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    Joined: Sep 2007
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    CFK - I have a kid that didn't read until kindergarten either. But was reading things like the Warrior series and D'Auliere's book of Greek myths by summer following kindergarten. He passed up many of the kids that were reading in his K class that year.

    Pre-K, he could assemble Lego sets for 12 year olds and conceptually understood things like square roots. I thought he had to be really reading pre-k to be "really" gifted. It really is a function of many factors on when kids (ND & GT) gain these skills.

    Right now (2nd grade), he's reading Hitchhiker's Guide to the Galaxy. Thanks for all the book suggestions! smile I have to admit, I love Dan Brown books. I can't wait for the Angels and Demons movie to come out. I hope it's not a disappointment!

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    DS4 was "0 to 60" on math this year, but he's not really reading yet. (He's sounding out words, but he's not fluent with reading. In contrast, DS7 was reading chapter books by this age.) He had a similar explosion with writing 6mos. before that. Within 36 hours, he went from writing squiggles at best, to handwriting that looked like his big brother wrote it. It just seems to be his M.O. I'm suspecting that he's a visual-spatial learner, since that's the way they often do things: not necessarily early, but all at once when they do get them.

    6mos. ago I wasn't sure DS4 was GT. But his math explosion tells me that he probably is. He's just differently GT.

    He goes to K next year. I am awaiting a reading explosion in the next couple of years. We shall see...


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    MOM2boys -

    Thank you for this explanation. My DSalmost5 is similar to Kriston's DS in that he is sounding out words but is not fluent yet.
    So I guess that is just "early reading" or prereading and not at a particular level.

    He has a great speaking vocabulary, comprehension when listening, and capacity for language in general.

    I guess I will have to be patient and see if he progresses quickly (exploding as some others have) or develops his reading skills at a more moderate pace.

    EW

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    Mia Offline
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    DS6 started recognizing sight words before 2 and knew all his letters and sounds before 2 -- we had alphabet letters and magnets, but didn't do anything very taxing; he just kind of knew them one day. We didn't keep leveled readers because I didn't find them particularly stimulating, so he mainly learned from all the picture books we had around -- I'm a picture book fanatic blush. I did eventually spring for a really cheap Dora phonics set (he was a Dora nut) when he was about 2.5, but it was kind of a waste -- he was through them before he was 3!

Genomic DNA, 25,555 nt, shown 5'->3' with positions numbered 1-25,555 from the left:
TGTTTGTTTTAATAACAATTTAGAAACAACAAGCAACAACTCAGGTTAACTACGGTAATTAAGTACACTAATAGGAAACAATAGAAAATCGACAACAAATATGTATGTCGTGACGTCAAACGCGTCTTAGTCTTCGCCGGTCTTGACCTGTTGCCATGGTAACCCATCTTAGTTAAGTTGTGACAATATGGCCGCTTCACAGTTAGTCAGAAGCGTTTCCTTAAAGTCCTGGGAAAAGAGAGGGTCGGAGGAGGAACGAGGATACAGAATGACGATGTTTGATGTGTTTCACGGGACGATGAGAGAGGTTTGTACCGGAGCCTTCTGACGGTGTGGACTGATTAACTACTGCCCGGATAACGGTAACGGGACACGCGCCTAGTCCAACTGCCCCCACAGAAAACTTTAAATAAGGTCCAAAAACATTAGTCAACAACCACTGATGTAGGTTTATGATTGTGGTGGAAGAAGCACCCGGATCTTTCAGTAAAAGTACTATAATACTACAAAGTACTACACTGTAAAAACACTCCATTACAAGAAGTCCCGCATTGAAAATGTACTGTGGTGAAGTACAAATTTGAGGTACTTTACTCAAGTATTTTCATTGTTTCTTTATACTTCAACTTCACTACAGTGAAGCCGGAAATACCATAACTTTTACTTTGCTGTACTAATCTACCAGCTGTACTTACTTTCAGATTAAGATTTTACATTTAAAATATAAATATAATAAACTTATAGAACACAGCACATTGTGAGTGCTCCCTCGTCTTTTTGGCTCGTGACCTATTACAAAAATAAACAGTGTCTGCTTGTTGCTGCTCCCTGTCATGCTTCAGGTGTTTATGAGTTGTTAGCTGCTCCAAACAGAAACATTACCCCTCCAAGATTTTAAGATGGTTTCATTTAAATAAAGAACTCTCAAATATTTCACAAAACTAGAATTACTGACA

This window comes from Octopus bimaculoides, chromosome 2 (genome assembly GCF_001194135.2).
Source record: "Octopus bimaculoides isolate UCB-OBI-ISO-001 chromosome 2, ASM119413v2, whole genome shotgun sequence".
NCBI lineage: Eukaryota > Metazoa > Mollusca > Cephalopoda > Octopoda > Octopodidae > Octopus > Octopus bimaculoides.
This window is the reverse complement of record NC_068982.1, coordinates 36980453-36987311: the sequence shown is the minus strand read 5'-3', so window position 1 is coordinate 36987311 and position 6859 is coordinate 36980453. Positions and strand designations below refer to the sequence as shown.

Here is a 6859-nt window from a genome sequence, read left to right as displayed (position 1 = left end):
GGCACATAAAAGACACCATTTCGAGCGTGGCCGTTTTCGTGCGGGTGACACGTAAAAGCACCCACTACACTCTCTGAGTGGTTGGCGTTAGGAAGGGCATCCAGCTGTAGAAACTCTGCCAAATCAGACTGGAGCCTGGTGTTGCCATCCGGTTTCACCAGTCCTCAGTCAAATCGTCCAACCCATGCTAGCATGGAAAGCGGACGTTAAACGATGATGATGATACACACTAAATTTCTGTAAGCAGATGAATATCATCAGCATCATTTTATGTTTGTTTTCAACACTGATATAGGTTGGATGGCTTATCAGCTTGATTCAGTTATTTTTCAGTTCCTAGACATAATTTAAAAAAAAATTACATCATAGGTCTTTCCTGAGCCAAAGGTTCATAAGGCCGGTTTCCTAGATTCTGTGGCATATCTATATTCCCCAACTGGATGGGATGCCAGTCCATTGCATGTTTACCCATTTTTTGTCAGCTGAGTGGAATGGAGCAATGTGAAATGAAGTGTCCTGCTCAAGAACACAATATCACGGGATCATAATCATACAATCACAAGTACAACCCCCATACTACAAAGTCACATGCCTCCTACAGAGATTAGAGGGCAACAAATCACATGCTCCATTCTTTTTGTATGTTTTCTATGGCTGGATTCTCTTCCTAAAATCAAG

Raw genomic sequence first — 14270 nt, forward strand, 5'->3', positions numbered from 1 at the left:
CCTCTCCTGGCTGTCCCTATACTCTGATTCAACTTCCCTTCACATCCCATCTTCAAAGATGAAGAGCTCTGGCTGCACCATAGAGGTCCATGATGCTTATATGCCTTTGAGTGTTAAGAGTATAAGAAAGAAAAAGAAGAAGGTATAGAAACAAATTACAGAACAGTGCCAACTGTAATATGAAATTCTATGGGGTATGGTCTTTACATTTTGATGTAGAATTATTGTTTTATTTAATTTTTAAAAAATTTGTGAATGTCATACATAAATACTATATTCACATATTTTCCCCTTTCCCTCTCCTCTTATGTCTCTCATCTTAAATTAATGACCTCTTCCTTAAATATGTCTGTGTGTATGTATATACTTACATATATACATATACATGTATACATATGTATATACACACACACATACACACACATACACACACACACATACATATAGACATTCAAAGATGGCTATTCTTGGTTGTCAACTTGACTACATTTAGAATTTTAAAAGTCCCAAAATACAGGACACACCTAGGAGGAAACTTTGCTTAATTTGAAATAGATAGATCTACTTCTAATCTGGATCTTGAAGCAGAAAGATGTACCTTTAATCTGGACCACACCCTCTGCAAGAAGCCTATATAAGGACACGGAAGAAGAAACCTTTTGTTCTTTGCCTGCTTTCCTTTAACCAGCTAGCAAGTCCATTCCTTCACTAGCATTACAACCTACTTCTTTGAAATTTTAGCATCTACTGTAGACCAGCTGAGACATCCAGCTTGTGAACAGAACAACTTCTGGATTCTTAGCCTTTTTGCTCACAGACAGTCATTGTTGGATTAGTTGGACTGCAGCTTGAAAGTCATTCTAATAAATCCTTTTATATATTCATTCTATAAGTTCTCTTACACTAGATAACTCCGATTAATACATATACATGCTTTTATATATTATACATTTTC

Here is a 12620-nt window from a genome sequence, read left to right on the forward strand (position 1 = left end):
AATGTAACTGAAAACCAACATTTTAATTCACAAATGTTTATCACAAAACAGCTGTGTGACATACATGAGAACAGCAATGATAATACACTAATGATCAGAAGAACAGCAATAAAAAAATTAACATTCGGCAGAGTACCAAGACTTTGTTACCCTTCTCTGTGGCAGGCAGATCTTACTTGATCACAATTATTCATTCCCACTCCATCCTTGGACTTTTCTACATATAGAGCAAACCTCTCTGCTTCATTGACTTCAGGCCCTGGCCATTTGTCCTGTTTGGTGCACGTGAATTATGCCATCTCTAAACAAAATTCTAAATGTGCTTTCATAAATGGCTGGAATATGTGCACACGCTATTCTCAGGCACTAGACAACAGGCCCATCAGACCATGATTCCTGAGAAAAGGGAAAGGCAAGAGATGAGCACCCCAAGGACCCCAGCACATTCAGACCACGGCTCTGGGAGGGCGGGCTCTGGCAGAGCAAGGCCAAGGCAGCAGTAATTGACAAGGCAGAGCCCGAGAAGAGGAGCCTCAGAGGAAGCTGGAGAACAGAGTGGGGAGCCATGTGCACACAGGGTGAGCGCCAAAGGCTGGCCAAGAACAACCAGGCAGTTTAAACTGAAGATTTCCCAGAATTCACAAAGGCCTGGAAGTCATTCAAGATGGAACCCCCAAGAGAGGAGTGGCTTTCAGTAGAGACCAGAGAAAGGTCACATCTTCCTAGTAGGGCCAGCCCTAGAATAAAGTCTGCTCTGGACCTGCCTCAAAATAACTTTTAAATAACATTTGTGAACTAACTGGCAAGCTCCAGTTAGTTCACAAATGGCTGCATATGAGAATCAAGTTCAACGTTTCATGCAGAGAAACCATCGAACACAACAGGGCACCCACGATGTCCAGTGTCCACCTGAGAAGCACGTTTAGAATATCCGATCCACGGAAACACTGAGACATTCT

When he was that age, he had a few books that really piqued his reading curiosity; "Freight Train" was one, "Elmer," "Chicka-Chicka Boom Boom," "Good Night Mooon." And he had a "Construction Trucks A-Z" book that really did it for him. Word books, like the Richard Scarry ones, were also *very* popular at our house.

    Since I worked and went to school when he was that age, we didn't read particularly a lot at home; he was at daycare for most of the day, but we did read religiously before bed. He started to get "quiet reading time" before bed just before he turned 3, and he studied those books for at least an hour every night before he went to sleep.

    By 3.25 or so he could easily read a Frog and Toad independently, and was reading picture books like the dickens. My "lightbulb moment" was when he was about 3.5 -- we arrived at a Target store and I said, "We're at Target!" using the "French" pronunciation, "tar-jhey." Ds said, "No, Mama, that says "targeT!" -- emphasizing the T. At that point I started to dabble on gifted boards. smile

    He started to read Captain Underpants books silently when he was 4.25, and that's when I realized that maybe this was a more than a little unusual! He was evaluated at a local university for an enrichment program and scored at a mid-second grade level at 4y7m -- 99 percentile compared to mid-year kindergartners. He started K reading Beverly Cleary books. When fully tested in K, his grade equivalent was mid-fifth grade.

    Nowadays, ds-almost-7 is more into Calvin and Hobbes and non-fiction than he is into novels. If there's no other option, though, he'll blow through a kid's novel in less than an hour -- he read the first 6 books in "A Series of Unfortunate Events" in less than an hour and a half each. He read "How to Steal a Dog" at a weekend work event for me in about an hour.

    I like reading all these stories -- it's fun to stroll down memory lane! And I agree with the others; kids who read very early are almost always GT; kids who are GT don't always read early.


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    CFK... your son did not have a late start to anything. Your post just proves that all children learn in their own way and soar when they are ready. And it also proves that it really doesn't matter if your child reads at 2, 3 or 4. Reading early is not a prerequisite to being gifted.